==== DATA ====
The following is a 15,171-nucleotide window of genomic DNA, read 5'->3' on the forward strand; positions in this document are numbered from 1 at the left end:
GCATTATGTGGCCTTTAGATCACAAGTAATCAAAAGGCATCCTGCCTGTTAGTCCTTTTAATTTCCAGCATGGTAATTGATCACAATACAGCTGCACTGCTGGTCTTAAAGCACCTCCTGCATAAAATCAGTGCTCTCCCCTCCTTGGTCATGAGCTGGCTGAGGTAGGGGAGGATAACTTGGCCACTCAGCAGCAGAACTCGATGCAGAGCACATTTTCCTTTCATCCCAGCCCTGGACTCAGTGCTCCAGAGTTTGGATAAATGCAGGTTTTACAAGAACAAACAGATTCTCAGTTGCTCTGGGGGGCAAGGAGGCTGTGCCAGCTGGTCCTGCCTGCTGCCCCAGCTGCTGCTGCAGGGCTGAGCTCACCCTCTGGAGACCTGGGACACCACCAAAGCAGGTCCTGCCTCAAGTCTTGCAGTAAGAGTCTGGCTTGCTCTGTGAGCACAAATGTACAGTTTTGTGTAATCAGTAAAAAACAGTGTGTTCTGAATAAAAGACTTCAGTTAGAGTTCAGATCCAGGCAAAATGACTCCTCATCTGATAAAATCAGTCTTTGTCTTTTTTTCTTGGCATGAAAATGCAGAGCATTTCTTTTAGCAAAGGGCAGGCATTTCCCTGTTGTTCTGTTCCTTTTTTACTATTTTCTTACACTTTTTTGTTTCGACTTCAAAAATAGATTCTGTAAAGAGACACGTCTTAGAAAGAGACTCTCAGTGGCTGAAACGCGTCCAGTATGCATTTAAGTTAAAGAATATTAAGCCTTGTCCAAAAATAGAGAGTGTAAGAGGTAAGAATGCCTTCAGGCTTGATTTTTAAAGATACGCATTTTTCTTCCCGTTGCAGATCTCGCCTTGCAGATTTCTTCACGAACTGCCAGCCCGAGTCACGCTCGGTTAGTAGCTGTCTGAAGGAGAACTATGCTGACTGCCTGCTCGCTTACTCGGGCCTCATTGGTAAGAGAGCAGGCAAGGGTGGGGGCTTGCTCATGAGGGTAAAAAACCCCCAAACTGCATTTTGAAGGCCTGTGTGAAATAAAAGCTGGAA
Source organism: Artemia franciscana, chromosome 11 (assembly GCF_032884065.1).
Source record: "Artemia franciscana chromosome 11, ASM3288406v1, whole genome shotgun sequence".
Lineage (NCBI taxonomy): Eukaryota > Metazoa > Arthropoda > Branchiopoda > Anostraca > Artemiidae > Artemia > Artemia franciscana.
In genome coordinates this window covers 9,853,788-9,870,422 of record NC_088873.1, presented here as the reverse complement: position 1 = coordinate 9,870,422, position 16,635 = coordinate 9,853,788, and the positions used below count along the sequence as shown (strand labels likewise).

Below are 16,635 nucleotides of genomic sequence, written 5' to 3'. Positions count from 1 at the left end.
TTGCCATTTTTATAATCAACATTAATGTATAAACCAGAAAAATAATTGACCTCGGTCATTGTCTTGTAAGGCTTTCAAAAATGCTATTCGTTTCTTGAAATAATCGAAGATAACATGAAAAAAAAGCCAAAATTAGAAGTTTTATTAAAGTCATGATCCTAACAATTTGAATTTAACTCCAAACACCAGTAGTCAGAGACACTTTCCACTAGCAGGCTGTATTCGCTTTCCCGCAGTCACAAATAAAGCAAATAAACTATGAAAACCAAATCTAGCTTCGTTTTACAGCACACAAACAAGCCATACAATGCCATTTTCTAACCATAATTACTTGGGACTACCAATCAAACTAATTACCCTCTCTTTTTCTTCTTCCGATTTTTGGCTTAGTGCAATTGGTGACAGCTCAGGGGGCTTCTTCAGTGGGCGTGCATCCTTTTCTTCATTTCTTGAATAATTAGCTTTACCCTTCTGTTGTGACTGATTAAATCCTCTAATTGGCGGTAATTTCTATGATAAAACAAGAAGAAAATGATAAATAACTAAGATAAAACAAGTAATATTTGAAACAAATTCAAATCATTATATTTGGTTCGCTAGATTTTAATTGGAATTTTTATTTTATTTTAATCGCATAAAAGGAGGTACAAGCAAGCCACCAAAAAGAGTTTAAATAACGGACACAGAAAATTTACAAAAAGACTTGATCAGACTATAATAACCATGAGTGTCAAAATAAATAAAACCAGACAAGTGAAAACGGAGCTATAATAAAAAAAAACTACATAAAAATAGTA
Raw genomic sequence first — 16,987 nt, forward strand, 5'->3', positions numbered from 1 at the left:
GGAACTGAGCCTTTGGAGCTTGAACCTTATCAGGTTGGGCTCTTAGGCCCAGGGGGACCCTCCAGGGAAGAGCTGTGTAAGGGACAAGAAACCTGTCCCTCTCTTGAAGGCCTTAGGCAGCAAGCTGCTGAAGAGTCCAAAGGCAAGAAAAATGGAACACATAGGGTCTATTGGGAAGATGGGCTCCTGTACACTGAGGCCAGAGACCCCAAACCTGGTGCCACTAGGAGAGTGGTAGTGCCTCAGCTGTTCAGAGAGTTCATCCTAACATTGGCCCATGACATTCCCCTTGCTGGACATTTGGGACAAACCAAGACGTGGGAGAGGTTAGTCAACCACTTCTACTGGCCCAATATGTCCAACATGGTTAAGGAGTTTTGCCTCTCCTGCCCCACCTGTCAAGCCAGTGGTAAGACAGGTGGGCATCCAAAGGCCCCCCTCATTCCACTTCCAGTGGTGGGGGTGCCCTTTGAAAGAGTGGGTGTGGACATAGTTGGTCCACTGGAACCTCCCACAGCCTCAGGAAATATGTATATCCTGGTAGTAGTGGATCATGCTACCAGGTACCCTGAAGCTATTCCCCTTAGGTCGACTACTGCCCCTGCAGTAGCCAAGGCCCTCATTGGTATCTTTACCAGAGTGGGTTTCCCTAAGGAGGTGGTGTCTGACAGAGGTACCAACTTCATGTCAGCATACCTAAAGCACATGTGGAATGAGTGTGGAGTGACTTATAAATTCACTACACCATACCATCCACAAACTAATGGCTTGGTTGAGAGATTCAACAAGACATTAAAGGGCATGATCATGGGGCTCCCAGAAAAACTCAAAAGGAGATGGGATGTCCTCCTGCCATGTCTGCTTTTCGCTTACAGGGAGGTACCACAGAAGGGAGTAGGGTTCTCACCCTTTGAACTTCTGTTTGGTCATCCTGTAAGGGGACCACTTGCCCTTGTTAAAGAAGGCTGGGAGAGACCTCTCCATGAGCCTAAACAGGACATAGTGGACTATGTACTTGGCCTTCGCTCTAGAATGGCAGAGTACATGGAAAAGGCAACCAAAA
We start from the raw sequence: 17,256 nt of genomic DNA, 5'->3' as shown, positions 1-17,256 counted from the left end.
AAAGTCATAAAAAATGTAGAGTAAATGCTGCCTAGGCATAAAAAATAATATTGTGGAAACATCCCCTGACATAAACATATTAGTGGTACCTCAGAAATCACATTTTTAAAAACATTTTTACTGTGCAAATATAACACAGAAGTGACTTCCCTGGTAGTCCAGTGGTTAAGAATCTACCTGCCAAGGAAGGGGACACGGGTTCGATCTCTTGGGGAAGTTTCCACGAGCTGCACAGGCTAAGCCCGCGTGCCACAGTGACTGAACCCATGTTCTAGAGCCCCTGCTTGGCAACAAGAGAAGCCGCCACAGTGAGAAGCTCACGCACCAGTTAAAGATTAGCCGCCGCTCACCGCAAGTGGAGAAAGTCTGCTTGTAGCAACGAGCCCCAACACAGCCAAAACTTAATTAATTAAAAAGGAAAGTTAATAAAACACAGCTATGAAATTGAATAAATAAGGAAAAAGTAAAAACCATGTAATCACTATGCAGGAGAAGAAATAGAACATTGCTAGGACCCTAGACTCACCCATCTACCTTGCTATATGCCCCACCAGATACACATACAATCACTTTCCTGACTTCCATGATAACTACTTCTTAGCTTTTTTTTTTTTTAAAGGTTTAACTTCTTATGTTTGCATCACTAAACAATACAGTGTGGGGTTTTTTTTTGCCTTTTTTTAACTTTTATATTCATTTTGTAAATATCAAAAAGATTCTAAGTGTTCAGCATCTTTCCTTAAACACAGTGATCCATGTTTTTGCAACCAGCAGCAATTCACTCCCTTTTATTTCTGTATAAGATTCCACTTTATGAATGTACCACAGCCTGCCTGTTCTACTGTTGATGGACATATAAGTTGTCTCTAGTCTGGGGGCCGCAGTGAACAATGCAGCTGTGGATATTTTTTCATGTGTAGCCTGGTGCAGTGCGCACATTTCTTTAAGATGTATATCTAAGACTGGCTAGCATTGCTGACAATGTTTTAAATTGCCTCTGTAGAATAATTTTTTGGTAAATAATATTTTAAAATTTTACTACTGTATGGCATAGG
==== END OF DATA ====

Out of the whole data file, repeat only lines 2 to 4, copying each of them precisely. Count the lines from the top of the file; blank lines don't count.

GCATTATGTGGCCTTTAGATCACAAGTAATCAAAAGGCATCCTGCCTGTTAGTCCTTTTAATTTCCAGCATGGTAATTGATCACAATACAGCTGCACTGCTGGTCTTAAAGCACCTCCTGCATAAAATCAGTGCTCTCCCCTCCTTGGTCATGAGCTGGCTGAGGTAGGGGAGGATAACTTGGCCACTCAGCAGCAGAACTCGATGCAGAGCACATTTTCCTTTCATCCCAGCCCTGGACTCAGTGCTCCAGAGTTTGGATAAATGCAGGTTTTACAAGAACAAACAGATTCTCAGTTGCTCTGGGGGGCAAGGAGGCTGTGCCAGCTGGTCCTGCCTGCTGCCCCAGCTGCTGCTGCAGGGCTGAGCTCACCCTCTGGAGACCTGGGACACCACCAAAGCAGGTCCTGCCTCAAGTCTTGCAGTAAGAGTCTGGCTTGCTCTGTGAGCACAAATGTACAGTTTTGTGTAATCAGTAAAAAACAGTGTGTTCTGAATAAAAGACTTCAGTTAGAGTTCAGATCCAGGCAAAATGACTCCTCATCTGATAAAATCAGTCTTTGTCTTTTTTTCTTGGCATGAAAATGCAGAGCATTTCTTTTAGCAAAGGGCAGGCATTTCCCTGTTGTTCTGTTCCTTTTTTACTATTTTCTTACACTTTTTTGTTTCGACTTCAAAAATAGATTCTGTAAAGAGACACGTCTTAGAAAGAGACTCTCAGTGGCTGAAACGCGTCCAGTATGCATTTAAGTTAAAGAATATTAAGCCTTGTCCAAAAATAGAGAGTGTAAGAGGTAAGAATGCCTTCAGGCTTGATTTTTAAAGATACGCATTTTTCTTCCCGTTGCAGATCTCGCCTTGCAGATTTCTTCACGAACTGCCAGCCCGAGTCACGCTCGGTTAGTAGCTGTCTGAAGGAGAACTATGCTGACTGCCTGCTCGCTTACTCGGGCCTCATTGGTAAGAGAGCAGGCAAGGGTGGGGGCTTGCTCATGAGGGTAAAAAACCCCCAAACTGCATTTTGAAGGCCTGTGTGAAATAAAAGCTGGAA
Source organism: Artemia franciscana, chromosome 11 (assembly GCF_032884065.1).
Source record: "Artemia franciscana chromosome 11, ASM3288406v1, whole genome shotgun sequence".